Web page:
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Many might associate Myanmar with the Rohingya genocide that started in 2015. As of recently, there was a military coup d’etat which resulted in the overthrow of Daw Aung San Suu Kyi’s party, National League for Democracy. Both Ms. Aung San Suu Kyi and the President of Myanmar, Win Myint, have been arrested.

 

What were the events that led to this seizure of power?

 

The coup took place on Feb. 1 following the victory of Ms. Aung San Suu Kyi’s party, NLD, in the general election. Widespread election fraud information was a main cause of the events.

 

The coup took place right as Parliament was supposed to go through with their first session. Prior to this overthrow, Myanmar practiced the parliamentary system. 

 

Has this ever happened before?

 

History has repeated itself. In 1962, a coup d’etat of Myanmar, formerly Burma, occurred. Martial law was implemented for about 12 years. This military rule lasted until 2011 when Ms. Aung San Suu Kyi and the NLD brought back democracy.

 

At the time of the first coup, socialism ruled the country until 1988. The State Peace and Development Council then took control of the country until 2011.

 

This council consisted of several military leaders who kept Ms Aung San Suu Kyi under house arrest. When awarded the Nobel Peace Prize for her peaceful efforts towards democracy, she was still under house arrest.

 

So, what’s their current state?

 

Due to a lack of democracy that the people of Myanmar had briefly experienced since 2011, there is extreme unrest. Protests have erupted in the streets over the past few days.

 

Red balloons were released by protestors to symbolize their cry for a return to democracy. Other red items like ribbons and shirts have popped up all around the country since the coup since it symbolizes the NLD. Pink is also worn in support of the NLD.

 

Martial law has been put into place in several towns. This bans any type of protest, gathering or rally.

 

The military has responded to this by implementing curfews and limiting civilian access to certain areas. Those that lived through the first martial law order in 1962 no longer want to live in the same fear.

 

Occupation by the military will preside for one year as they announced last week. They’ve been quick to act on controlling the many liberties that citizens previously had.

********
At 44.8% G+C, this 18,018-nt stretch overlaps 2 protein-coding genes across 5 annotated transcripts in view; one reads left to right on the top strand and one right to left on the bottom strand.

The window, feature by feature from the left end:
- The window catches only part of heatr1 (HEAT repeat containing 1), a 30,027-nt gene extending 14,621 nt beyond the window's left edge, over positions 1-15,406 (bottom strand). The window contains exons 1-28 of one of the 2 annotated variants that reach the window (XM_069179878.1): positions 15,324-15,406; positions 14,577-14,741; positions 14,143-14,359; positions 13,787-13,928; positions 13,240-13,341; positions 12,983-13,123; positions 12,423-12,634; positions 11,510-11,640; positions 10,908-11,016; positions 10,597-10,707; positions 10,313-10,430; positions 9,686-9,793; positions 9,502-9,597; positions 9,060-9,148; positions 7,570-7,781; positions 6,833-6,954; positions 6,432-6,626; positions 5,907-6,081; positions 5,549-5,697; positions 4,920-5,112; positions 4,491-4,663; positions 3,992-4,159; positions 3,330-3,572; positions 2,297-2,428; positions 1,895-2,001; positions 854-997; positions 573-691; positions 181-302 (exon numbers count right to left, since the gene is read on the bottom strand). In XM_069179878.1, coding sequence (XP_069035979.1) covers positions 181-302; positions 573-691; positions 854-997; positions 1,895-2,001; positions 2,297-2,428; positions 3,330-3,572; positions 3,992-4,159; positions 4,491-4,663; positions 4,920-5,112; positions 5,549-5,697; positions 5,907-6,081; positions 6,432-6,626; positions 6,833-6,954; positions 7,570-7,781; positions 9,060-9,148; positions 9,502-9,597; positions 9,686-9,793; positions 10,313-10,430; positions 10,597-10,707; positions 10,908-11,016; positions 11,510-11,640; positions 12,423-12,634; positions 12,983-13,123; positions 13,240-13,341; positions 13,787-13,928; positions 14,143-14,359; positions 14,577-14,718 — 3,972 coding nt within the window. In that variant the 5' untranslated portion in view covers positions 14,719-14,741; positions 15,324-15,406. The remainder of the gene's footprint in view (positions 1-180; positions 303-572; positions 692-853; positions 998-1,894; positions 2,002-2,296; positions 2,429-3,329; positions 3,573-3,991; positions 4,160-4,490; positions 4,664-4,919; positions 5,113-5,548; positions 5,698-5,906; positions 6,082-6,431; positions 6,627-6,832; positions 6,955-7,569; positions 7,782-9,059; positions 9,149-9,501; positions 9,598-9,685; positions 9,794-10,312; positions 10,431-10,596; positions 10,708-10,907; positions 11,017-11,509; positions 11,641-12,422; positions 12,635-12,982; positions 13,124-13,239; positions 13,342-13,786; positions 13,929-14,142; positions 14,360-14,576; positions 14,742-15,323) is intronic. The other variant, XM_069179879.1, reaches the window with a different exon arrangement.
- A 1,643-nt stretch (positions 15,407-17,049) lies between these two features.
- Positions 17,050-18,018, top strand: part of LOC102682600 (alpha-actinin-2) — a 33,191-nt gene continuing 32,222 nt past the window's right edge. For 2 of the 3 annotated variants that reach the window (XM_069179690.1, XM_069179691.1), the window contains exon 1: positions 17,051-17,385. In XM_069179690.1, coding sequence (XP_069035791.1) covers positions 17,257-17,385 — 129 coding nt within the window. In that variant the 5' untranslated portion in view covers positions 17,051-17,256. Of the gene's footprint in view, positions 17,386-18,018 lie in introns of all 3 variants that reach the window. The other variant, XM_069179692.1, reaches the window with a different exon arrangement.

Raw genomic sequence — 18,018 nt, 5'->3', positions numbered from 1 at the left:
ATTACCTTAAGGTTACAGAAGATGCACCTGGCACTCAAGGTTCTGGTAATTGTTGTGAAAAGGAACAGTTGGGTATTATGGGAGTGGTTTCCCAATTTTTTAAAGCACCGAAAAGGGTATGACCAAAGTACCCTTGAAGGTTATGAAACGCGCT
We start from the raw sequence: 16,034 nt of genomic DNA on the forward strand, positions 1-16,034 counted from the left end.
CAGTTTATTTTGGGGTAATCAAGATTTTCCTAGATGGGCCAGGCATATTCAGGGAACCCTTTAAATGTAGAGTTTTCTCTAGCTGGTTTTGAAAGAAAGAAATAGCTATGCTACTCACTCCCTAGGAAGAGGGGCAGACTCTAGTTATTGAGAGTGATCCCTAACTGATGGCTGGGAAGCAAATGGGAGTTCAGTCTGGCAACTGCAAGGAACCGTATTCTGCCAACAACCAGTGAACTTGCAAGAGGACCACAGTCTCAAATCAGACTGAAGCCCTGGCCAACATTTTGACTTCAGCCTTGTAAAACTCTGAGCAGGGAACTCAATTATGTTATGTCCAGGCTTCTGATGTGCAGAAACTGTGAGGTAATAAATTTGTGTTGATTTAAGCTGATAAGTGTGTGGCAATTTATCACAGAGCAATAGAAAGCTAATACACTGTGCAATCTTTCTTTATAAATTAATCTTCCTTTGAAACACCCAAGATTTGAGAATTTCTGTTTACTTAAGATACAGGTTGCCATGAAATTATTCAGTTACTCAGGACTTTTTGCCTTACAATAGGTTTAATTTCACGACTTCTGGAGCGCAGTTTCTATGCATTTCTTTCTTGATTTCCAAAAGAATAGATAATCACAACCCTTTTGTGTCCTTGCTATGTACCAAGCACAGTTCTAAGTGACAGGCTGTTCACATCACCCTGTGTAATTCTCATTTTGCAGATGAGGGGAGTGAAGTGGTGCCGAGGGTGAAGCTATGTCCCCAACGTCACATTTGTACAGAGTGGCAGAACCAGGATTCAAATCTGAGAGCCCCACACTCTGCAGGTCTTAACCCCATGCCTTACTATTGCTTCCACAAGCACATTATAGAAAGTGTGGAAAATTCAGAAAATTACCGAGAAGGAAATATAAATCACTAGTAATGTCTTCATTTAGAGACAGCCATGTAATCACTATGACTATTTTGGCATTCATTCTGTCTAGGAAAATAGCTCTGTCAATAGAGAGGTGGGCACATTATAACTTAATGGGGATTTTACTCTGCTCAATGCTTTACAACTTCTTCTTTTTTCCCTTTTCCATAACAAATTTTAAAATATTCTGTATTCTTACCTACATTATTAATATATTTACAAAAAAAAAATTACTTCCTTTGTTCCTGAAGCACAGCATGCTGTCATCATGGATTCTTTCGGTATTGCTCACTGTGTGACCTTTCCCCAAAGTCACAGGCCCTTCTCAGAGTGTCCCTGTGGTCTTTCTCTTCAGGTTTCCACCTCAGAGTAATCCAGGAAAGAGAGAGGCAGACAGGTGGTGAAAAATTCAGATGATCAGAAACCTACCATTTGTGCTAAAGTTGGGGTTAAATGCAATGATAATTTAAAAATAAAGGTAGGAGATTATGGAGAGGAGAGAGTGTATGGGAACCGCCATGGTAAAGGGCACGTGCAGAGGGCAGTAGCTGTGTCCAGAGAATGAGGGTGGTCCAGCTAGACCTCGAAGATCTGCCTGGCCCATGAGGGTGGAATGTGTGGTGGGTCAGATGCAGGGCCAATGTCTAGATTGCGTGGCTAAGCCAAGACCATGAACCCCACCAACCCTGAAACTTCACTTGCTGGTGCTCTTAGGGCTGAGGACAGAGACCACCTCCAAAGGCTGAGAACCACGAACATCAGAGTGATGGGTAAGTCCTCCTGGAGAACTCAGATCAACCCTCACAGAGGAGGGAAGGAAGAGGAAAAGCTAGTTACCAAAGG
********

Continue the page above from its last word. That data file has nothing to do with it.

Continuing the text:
Blocks of popular social media platforms such as Facebook, Twitter and Instagram, have been set in place. Live streams of the protests weren’t enabled, which made it harder for the news to spread around the world. Nonetheless, images and videos of large-scale protests surfaced soon after.

 

In response to the coup, civilians are boycotting companies that support the military, but their power continues to precede them. The police have been taking protestors who banged pots from their windows, which is another symbol of protest.

 

The first military coup went on to last for several decades. With immense public disapproval of the current rulings, it is unknown how long the current military control will last.

 

Sources:

 

https://military.wikia.org/wiki/1962_Burmese_coup_d%27%C3%A9tat

 

https://www.nytimes.com/article/2021-myanmar-coup.html?name=styln-myanmar&region=TOP_BANNER&block=storyline_menu_recirc&action=click&pgtype=Article&impression_id=cc041680-6a50-11eb-a3e5-634b9f75f2f8&variant=show

 

https://www.nytimes.com/2021/02/06/world/asia/myanmar-military-coup-yangon.html

 

https://www.bbc.com/news/world-asia-55902070

Anjali grew up in Boston and is currently a freshman at Penn State University studying Economics and Political Science. Her dream job is to work as a lawyer in New York City. You can find her doing pilates, listening to podcasts, or cooking for a post on her food account (@may_i_taste).
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